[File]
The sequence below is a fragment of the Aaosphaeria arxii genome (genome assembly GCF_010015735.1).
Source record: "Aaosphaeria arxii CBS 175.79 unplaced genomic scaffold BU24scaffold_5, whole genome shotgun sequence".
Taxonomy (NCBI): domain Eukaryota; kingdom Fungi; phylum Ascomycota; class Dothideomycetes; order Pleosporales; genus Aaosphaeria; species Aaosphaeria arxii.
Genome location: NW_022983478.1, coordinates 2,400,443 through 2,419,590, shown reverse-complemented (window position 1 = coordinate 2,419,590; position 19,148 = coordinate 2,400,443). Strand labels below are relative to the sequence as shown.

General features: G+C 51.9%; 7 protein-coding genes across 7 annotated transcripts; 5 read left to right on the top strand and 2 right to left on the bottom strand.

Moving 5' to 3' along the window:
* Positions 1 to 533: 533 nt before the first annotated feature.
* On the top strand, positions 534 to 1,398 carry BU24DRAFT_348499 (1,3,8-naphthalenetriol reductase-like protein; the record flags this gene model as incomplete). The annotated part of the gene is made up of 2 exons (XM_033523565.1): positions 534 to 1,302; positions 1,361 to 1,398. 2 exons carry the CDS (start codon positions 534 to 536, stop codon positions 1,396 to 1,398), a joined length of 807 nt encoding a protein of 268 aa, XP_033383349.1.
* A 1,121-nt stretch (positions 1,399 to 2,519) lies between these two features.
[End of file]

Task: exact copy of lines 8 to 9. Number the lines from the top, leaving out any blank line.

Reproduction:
* On the top strand, positions 534 to 1,398 carry BU24DRAFT_348499 (1,3,8-naphthalenetriol reductase-like protein; the record flags this gene model as incomplete). The annotated part of the gene is made up of 2 exons (XM_033523565.1): positions 534 to 1,302; positions 1,361 to 1,398. 2 exons carry the CDS (start codon positions 534 to 536, stop codon positions 1,396 to 1,398), a joined length of 807 nt encoding a protein of 268 aa, XP_033383349.1.
* A 1,121-nt stretch (positions 1,399 to 2,519) lies between these two features.